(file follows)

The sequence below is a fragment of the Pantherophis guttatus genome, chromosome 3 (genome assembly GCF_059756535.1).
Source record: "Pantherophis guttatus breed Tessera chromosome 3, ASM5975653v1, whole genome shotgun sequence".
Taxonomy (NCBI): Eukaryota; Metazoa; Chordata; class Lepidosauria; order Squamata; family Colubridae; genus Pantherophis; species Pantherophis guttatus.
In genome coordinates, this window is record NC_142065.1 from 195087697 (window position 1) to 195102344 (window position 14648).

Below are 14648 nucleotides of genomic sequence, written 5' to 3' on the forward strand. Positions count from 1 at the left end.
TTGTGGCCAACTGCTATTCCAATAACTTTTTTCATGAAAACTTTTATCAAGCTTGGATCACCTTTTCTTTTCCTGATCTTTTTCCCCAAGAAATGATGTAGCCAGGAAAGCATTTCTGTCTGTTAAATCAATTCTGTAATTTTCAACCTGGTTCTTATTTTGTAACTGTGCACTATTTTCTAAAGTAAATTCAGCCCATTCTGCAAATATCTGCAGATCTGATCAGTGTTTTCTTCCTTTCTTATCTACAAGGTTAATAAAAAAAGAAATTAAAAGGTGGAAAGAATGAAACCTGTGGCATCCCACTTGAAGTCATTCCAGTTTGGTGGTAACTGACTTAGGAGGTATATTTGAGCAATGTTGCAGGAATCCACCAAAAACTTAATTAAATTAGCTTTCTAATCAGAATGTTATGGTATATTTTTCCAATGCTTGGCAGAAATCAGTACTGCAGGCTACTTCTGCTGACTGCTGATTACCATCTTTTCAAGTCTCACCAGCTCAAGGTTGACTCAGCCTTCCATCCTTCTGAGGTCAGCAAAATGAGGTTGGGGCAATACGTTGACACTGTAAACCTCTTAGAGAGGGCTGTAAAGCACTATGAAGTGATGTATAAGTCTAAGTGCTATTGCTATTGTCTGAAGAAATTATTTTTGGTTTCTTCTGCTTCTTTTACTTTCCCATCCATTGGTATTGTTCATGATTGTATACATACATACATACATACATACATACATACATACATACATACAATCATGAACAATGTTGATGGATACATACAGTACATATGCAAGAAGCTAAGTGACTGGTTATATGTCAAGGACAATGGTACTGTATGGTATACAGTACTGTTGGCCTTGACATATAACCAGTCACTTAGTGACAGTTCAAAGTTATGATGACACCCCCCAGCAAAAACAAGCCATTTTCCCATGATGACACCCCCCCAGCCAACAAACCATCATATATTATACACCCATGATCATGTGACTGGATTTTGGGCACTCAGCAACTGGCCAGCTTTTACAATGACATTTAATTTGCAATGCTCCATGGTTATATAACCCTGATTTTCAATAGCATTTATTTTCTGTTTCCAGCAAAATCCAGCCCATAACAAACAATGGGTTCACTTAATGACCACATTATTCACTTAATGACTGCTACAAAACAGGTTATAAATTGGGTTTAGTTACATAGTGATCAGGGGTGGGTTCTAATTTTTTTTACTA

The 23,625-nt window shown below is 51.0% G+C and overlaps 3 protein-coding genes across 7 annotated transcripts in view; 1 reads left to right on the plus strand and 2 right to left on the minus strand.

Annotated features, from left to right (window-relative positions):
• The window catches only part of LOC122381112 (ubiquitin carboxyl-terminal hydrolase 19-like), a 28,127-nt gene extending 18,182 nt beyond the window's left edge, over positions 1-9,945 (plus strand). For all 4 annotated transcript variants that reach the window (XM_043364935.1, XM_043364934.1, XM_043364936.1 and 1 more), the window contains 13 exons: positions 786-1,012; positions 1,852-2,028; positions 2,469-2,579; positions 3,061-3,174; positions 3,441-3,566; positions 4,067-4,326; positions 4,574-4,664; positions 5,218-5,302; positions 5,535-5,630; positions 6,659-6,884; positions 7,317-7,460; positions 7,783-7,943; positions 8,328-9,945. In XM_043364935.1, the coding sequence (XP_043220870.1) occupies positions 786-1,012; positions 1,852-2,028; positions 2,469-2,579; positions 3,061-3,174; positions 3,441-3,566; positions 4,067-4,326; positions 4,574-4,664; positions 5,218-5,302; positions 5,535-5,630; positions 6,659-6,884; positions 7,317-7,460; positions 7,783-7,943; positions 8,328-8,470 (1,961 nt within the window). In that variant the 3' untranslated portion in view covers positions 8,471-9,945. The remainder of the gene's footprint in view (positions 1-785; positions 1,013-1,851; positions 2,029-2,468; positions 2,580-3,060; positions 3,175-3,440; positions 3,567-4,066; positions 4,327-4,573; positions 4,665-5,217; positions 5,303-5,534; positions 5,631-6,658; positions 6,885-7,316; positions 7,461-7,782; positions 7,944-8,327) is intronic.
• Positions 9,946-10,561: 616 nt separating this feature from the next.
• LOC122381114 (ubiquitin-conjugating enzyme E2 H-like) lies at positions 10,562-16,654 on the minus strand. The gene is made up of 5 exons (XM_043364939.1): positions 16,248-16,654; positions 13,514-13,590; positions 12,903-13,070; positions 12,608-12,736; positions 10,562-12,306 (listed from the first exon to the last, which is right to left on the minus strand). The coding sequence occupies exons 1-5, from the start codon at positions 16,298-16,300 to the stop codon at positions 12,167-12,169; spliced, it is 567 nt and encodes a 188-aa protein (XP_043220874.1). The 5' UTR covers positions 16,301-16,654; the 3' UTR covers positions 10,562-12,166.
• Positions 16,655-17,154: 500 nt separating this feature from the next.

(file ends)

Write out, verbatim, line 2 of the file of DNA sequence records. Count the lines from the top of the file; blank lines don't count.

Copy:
Source record: "Pantherophis guttatus breed Tessera chromosome 3, ASM5975653v1, whole genome shotgun sequence".